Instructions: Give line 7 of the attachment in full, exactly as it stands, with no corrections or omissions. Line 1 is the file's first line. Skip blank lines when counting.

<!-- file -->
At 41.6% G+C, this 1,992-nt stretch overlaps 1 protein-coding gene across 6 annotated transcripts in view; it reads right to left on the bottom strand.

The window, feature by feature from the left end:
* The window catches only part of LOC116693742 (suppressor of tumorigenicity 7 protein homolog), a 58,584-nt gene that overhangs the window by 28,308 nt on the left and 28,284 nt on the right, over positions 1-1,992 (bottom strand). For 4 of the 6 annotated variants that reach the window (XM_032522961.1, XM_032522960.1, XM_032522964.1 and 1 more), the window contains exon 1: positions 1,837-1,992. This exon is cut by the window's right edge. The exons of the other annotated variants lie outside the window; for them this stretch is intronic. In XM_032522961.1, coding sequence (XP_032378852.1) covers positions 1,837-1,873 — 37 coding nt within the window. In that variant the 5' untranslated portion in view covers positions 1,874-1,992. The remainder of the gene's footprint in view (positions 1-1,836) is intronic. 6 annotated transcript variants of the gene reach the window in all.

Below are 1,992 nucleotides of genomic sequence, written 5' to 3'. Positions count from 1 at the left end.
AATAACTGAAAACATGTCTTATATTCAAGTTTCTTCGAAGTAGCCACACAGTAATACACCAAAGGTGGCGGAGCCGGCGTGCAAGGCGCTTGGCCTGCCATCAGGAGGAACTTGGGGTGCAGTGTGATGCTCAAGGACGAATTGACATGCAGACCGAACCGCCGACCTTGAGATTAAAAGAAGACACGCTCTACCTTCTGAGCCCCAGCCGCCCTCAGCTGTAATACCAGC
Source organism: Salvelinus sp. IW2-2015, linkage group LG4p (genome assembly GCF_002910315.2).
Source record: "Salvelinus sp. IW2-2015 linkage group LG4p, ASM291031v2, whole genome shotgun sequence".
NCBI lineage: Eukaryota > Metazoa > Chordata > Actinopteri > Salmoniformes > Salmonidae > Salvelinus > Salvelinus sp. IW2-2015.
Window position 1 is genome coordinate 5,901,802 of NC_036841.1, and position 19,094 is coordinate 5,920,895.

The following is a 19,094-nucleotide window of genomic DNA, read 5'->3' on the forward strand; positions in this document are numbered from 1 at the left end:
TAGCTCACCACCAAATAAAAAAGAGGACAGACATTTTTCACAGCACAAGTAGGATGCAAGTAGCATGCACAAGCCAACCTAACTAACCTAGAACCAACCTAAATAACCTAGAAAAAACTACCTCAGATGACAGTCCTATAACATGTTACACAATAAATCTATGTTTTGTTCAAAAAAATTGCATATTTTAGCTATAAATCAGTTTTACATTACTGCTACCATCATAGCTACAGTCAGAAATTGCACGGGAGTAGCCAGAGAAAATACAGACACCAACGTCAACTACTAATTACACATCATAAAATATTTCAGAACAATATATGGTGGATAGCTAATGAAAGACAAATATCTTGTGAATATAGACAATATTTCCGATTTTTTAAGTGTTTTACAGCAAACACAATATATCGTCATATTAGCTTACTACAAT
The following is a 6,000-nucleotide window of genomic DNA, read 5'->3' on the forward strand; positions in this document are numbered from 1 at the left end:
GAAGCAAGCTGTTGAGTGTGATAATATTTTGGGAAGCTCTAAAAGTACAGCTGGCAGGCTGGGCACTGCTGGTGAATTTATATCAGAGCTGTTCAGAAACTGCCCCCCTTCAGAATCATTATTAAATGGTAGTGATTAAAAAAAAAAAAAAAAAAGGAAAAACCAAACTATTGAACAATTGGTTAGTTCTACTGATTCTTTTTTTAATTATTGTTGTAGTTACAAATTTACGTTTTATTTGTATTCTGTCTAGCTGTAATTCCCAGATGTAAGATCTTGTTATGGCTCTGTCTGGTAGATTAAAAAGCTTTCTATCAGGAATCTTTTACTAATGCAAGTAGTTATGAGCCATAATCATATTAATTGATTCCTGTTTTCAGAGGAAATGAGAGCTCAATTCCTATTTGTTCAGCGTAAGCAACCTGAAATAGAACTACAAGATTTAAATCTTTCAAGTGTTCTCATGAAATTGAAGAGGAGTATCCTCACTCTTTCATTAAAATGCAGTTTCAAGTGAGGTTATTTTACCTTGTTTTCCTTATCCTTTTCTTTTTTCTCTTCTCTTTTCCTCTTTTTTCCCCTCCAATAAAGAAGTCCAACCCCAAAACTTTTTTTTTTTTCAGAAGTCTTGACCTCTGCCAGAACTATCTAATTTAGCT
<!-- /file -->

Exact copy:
Source record: "Salvelinus sp. IW2-2015 linkage group LG4p, ASM291031v2, whole genome shotgun sequence".